51. The truth of these things is so abundantly testified in the scriptures, and appears so consistent with the righteousness and justice of God, that there seems to be no possible ground to dispute it; and yet we find many antichristian preachers and writers continually exclaiming against the efficacy of good works, and thus discouraging all attempts to obtain the mercy and favor of God by the virtuous acts of faithful obedience.  But this discouraging doctrine will finally prove a poor excuse for their own idleness and disobedience.   “Behold I come quickly, and my reward is with me, to give every man according as his works shall be.”

~ End of Part III, Chapter 2 ~



The Creation and Order of the Natural World a figure of that which is Spiritual.

1. THE natural world, and the things therein contained, were, from the beginning, wisely designed as figurative representations of spiritual things to come.  As this earth was created for a temporary use, and was never intended to be the abiding place of man, but only a place of preparation for a more substantial, durable and glorious state, in the spiritual world; it was therefore highly proper and necessary that, in its creation and order, it should bear a suitable comparison with that spiritual creation of which it was a figure.   But as the difference between things natural and spiritual is very great; so this comparison is but as a shadow compared with the substance.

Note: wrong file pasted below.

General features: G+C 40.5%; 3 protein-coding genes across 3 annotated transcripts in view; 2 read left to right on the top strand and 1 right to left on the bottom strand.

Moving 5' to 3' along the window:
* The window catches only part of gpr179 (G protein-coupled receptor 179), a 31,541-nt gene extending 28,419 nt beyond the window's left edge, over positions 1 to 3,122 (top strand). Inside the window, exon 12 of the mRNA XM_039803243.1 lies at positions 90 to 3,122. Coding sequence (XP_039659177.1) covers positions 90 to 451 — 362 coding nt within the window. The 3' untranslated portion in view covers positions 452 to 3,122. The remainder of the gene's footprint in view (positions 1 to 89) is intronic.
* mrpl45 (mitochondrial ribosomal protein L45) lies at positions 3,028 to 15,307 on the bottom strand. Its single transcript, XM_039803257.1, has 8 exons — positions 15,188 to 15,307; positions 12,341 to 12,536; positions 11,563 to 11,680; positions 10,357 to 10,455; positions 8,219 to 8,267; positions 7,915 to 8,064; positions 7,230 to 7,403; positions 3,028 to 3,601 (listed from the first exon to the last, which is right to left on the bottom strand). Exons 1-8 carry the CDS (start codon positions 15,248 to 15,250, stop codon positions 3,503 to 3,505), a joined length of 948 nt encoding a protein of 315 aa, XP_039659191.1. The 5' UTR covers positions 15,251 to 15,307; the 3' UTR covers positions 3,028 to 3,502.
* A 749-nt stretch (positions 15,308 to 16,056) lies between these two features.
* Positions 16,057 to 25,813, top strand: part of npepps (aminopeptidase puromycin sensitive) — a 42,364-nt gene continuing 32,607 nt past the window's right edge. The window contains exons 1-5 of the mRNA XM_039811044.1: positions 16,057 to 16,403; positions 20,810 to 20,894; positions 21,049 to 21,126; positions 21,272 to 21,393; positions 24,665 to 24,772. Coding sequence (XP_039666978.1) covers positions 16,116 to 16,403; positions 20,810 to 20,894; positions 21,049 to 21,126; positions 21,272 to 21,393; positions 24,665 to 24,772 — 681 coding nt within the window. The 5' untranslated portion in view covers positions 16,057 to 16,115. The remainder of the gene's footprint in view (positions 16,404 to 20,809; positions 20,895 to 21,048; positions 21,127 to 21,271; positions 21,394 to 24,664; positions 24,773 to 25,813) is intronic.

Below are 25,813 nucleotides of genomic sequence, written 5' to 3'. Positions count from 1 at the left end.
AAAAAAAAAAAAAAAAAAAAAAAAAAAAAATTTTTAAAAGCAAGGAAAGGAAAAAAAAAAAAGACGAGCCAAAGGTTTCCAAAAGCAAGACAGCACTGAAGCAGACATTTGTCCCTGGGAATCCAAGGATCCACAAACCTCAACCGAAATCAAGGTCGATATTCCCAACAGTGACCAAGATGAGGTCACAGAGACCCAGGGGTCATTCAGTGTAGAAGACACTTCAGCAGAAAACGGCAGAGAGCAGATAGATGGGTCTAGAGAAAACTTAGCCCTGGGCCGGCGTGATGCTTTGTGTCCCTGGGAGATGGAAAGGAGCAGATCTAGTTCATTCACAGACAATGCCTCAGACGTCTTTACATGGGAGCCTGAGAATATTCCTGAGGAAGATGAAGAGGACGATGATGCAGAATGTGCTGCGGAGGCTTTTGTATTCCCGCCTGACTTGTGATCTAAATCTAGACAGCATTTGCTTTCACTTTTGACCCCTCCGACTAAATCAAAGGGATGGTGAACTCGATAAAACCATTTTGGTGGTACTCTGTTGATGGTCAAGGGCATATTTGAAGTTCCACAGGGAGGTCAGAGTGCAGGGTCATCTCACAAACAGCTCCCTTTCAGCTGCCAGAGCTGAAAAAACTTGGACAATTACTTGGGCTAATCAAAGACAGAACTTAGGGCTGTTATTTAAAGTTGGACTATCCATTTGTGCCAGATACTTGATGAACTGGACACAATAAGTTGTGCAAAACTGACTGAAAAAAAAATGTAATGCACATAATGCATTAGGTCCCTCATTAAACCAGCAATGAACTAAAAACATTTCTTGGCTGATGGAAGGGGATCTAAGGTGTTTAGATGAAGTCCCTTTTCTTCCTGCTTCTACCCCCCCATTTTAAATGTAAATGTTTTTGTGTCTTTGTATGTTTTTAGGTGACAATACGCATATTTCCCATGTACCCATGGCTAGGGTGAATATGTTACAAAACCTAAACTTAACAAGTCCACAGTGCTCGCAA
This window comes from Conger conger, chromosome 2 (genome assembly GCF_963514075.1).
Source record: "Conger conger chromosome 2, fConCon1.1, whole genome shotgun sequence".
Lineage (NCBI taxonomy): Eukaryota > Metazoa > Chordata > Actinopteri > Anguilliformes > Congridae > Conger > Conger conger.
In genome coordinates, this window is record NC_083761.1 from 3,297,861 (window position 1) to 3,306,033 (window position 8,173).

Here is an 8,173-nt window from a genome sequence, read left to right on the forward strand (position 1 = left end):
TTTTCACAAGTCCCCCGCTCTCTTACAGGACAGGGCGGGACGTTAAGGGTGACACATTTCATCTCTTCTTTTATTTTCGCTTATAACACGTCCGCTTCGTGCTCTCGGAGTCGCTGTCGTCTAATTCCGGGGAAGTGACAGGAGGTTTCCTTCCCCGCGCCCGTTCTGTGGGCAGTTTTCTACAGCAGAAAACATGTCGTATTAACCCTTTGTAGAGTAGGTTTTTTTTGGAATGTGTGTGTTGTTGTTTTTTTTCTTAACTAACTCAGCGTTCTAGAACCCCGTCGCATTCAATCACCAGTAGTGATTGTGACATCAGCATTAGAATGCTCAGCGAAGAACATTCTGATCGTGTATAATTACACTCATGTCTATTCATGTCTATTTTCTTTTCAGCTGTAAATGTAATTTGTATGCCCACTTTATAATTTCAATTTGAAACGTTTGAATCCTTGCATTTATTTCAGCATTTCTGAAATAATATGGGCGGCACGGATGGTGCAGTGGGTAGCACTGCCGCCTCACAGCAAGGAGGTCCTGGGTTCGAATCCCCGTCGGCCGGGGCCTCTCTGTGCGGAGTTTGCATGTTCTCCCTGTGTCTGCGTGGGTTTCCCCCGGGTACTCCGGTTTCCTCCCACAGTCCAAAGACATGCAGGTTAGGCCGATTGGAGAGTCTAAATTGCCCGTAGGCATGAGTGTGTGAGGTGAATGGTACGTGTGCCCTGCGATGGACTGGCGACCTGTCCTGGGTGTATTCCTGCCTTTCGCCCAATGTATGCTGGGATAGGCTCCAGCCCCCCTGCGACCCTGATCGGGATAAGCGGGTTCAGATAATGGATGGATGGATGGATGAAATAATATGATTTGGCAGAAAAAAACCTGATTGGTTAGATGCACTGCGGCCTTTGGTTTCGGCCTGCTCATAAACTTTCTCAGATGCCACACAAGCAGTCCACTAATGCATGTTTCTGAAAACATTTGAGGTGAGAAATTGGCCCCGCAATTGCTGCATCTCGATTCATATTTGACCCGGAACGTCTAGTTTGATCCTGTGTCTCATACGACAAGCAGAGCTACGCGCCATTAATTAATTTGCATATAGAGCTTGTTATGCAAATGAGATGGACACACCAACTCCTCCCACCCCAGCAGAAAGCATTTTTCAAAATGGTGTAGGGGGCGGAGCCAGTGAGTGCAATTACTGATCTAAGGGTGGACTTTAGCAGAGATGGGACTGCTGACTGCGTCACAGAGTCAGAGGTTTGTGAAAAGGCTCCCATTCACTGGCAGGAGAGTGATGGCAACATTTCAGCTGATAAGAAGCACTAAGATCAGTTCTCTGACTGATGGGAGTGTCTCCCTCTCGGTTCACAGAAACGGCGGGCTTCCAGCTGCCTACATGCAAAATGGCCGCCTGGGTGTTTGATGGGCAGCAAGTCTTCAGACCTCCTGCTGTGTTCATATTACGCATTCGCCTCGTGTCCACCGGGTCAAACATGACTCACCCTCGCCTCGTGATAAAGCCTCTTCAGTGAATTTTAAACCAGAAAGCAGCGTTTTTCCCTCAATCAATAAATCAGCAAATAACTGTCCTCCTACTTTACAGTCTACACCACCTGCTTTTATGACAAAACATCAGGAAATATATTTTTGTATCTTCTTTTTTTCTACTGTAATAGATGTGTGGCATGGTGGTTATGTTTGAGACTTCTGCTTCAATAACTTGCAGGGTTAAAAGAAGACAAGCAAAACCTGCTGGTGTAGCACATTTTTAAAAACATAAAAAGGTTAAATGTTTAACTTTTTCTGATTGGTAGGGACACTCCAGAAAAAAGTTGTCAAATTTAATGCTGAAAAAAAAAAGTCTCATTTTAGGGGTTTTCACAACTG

2. Jesus Christ, both in his public ministry and in his discourses with his disciples, often made use of natural similitudes to represent spiritual things.  By this he evidently manifested that the natural creation and the things pertaining to it, were well adapted to represent spiritual and eternal things, which indeed could not be represented otherwise than by the things of time.  This truth is more fully revealed in these last days, to those who are now made partakers of the real substance of those things, which were formerly represented by types and shadows.  “That was not first which is spiritual, but that which is natural; and afterward that which is spiritual.”